Wednesday, February 01, 2006
Did Pun Plamondon bring down Richard Nixon?
UNITED STATES v. UNITED STATES DISTRICT COURT, 407 U.S. 297 (1972) 407 U.S. 297
UNITED STATES v. UNITED STATES DISTRICT COURT FOR THE EASTERN DISTRICT OF MICHIGAN ET AL. (PLAMONDON ET AL., REAL PARTIES IN INTEREST) CERTIORARI TO THE UNITED STATES COURT OF APPEALS FOR THE SIXTH CIRCUIT No. 70-153. Argued February 24, 1972 Decided June 19, 1972
1. Section 2511 (3) is merely a disclaimer of congressional intent to define presidential powers in matters affecting national security, and is not a grant of authority to conduct warrantless national security surveillances. Pp. 301-308. [407 U.S. 297, 298]
2. The Fourth Amendment (which shields private speech from unreasonable surveillance) requires prior judicial approval for the type of domestic security surveillance involved in this case. Pp. 314-321; 323-324.
(a) The Government's duty to safeguard domestic security must be weighed against the potential danger that unreasonable surveillances pose to individual privacy and free expression. Pp. 314-315.
(b) The freedoms of the Fourth Amendment cannot properly be guaranteed if domestic security surveillances are conducted solely within the discretion of the Executive Branch without the detached judgment of a neutral magistrate. Pp. 316-318.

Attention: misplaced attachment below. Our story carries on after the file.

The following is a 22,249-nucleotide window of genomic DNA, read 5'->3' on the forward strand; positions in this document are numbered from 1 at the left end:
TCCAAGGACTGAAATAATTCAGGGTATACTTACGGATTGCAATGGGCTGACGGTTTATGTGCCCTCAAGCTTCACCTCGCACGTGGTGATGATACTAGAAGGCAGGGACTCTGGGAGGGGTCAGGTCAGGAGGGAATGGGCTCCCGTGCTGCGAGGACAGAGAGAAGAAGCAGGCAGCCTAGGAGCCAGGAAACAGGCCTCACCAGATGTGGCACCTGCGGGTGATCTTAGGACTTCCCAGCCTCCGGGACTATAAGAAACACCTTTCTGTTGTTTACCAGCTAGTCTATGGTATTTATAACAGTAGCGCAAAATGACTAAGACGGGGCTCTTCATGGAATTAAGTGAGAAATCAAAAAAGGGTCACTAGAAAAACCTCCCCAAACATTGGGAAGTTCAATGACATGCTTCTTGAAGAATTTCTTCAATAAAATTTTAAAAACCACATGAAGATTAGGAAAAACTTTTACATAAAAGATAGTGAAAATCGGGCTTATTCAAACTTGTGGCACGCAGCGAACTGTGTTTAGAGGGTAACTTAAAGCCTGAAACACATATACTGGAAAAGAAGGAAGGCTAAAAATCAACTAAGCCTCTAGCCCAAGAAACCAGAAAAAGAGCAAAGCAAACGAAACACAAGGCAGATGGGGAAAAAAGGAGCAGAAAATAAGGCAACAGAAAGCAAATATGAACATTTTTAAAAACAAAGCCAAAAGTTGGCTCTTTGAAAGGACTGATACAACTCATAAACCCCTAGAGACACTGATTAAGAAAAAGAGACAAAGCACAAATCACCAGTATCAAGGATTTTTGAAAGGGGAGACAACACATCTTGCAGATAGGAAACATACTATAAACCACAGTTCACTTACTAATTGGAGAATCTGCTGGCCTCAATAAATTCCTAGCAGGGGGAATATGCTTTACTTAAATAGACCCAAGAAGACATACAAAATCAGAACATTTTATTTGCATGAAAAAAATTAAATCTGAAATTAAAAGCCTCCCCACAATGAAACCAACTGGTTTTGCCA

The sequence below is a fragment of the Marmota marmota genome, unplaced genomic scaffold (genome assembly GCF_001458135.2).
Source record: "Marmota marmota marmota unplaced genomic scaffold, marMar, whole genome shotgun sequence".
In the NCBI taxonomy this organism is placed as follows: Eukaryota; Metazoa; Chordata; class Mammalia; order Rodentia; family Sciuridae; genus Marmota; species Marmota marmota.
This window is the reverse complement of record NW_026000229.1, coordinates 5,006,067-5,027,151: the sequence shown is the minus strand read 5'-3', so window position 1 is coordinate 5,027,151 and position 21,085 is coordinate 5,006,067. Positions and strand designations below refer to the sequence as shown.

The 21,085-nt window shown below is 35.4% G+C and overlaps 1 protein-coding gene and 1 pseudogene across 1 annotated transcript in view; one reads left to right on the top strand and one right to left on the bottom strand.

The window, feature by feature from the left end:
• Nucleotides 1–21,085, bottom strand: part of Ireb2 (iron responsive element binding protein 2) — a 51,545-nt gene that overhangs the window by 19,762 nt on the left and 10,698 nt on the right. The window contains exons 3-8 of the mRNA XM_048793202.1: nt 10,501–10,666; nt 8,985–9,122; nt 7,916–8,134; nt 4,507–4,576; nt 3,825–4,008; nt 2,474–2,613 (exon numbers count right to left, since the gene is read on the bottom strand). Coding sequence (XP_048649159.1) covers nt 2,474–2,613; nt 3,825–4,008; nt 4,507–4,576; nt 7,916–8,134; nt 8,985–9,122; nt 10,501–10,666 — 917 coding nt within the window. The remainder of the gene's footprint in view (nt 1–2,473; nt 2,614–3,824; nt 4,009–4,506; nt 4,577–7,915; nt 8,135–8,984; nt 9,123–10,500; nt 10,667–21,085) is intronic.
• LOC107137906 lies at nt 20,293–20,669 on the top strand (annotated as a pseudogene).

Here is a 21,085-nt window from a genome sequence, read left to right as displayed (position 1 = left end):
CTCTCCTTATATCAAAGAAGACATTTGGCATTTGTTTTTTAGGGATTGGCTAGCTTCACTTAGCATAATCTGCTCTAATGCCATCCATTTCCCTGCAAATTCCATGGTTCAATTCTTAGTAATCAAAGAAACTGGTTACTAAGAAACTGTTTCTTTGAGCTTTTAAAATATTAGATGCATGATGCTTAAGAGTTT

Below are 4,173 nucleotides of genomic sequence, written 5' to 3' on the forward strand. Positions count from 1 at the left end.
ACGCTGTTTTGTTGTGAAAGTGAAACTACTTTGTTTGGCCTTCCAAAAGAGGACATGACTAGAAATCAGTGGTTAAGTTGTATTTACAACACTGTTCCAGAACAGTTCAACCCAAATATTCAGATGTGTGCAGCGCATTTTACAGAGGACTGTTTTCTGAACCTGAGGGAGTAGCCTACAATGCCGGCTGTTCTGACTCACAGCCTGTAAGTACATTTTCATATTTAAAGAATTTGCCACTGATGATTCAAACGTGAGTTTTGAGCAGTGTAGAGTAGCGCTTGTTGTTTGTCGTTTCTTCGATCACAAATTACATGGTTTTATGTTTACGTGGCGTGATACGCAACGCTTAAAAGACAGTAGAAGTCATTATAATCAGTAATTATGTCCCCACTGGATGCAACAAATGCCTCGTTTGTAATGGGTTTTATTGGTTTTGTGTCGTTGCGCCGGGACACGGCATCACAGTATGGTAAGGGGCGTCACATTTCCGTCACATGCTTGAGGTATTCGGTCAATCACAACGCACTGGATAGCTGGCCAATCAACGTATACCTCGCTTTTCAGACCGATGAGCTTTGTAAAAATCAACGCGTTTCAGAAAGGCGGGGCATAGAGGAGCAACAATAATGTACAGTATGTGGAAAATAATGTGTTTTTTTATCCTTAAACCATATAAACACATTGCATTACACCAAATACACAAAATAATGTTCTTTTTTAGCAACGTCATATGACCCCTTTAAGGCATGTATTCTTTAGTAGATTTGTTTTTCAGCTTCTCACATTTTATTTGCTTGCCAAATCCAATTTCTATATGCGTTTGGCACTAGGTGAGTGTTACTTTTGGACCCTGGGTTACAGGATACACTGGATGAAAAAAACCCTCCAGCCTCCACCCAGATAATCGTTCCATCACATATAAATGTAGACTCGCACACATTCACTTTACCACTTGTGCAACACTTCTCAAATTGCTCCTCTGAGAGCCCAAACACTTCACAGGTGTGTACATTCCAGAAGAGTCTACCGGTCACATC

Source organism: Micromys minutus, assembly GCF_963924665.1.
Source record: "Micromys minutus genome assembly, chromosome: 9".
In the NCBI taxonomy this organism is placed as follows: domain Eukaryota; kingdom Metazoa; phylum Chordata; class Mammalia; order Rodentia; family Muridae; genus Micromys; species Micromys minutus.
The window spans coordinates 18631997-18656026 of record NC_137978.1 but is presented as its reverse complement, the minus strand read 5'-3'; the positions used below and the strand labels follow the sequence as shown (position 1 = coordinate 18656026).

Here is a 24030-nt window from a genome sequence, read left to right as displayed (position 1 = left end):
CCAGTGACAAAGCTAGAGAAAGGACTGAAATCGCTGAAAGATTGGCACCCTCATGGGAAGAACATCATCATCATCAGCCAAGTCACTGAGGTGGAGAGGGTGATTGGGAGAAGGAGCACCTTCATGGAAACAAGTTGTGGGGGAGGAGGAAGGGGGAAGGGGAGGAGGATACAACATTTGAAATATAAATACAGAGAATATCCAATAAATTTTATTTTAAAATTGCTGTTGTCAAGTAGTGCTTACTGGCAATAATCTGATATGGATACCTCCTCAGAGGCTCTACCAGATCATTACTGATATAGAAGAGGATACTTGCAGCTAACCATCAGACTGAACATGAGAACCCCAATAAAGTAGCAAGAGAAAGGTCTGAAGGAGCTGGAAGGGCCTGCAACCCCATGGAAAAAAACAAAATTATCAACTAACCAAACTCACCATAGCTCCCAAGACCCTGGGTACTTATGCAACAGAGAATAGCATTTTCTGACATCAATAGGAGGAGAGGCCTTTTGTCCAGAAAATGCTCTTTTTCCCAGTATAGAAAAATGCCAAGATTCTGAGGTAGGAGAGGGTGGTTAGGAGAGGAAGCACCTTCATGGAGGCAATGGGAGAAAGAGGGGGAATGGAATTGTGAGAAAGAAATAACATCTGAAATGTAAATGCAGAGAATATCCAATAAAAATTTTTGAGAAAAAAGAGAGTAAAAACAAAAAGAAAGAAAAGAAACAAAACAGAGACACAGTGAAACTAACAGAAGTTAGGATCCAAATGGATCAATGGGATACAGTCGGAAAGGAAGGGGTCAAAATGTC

(c) Resort to appropriate warrant procedure would not frustrate the legitimate purposes of domestic security searches. Pp. 318-321.
New York Review Volume 53, Number 2 · February 9, 2006
ON NSA SPYING: A LETTER TO CONGRESS: "Dear Members of Congress: We are scholars of constitutional law and former government officials. We write in our individual capacities as citizens concerned by the Bush administration's National Security Agency domestic spying program, as reported in The New York Times, and in particular to respond to the Justice Department's December 22, 2005, letter to the majority and minority leaders of the House and Senate Intelligence Committees setting forth the administration's defense of the program. Although the program's secrecy prevents us from being privy to all of its details, the Justice Department's defense of what it concedes was secret and warrantless electronic surveillance of persons within the United States fails to identify any plausible legal authority for such surveillance. Accordingly the program appears on its face to violate existing law."